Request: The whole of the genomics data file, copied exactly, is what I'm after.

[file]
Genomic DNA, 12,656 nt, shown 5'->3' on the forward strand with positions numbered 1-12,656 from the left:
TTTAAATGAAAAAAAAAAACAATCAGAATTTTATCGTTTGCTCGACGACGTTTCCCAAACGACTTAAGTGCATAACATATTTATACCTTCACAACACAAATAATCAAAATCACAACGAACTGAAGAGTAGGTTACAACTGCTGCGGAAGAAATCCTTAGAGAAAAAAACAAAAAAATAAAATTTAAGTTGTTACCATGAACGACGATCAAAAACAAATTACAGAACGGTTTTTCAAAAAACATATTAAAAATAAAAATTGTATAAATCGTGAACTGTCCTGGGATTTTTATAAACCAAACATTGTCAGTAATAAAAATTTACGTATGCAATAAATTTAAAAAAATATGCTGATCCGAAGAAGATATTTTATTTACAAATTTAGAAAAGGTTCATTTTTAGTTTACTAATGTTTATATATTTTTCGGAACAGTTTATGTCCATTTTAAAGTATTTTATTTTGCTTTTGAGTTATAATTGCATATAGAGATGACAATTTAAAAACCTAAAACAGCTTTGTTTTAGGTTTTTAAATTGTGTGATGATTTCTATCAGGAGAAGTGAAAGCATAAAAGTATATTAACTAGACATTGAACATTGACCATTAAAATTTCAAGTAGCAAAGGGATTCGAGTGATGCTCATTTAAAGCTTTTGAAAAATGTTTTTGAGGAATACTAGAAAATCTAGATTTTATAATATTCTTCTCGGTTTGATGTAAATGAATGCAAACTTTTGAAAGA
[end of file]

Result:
Genomic DNA, 12,656 nt, shown 5'->3' on the forward strand with positions numbered 1-12,656 from the left:
TTTAAATGAAAAAAAAAAACAATCAGAATTTTATCGTTTGCTCGACGACGTTTCCCAAACGACTTAAGTGCATAACATATTTATACCTTCACAACACAAATAATCAAAATCACAACGAACTGAAGAGTAGGTTACAACTGCTGCGGAAGAAATCCTTAGAGAAAAAAACAAAAAAATAAAATTTAAGTTGTTACCATGAACGACGATCAAAAACAAATTACAGAACGGTTTTTCAAAAAACATATTAAAAATAAAAATTGTATAAATCGTGAACTGTCCTGGGATTTTTATAAACCAAACATTGTCAGTAATAAAAATTTACGTATGCAATAAATTTAAAAAAATATGCTGATCCGAAGAAGATATTTTATTTACAAATTTAGAAAAGGTTCATTTTTAGTTTACTAATGTTTATATATTTTTCGGAACAGTTTATGTCCATTTTAAAGTATTTTATTTTGCTTTTGAGTTATAATTGCATATAGAGATGACAATTTAAAAACCTAAAACAGCTTTGTTTTAGGTTTTTAAATTGTGTGATGATTTCTATCAGGAGAAGTGAAAGCATAAAAGTATATTAACTAGACATTGAACATTGACCATTAAAATTTCAAGTAGCAAAGGGATTCGAGTGATGCTCATTTAAAGCTTTTGAAAAATGTTTTTGAGGAATACTAGAAAATCTAGATTTTATAATATTCTTCTCGGTTTGATGTAAATGAATGCAAACTTTTGAAAGA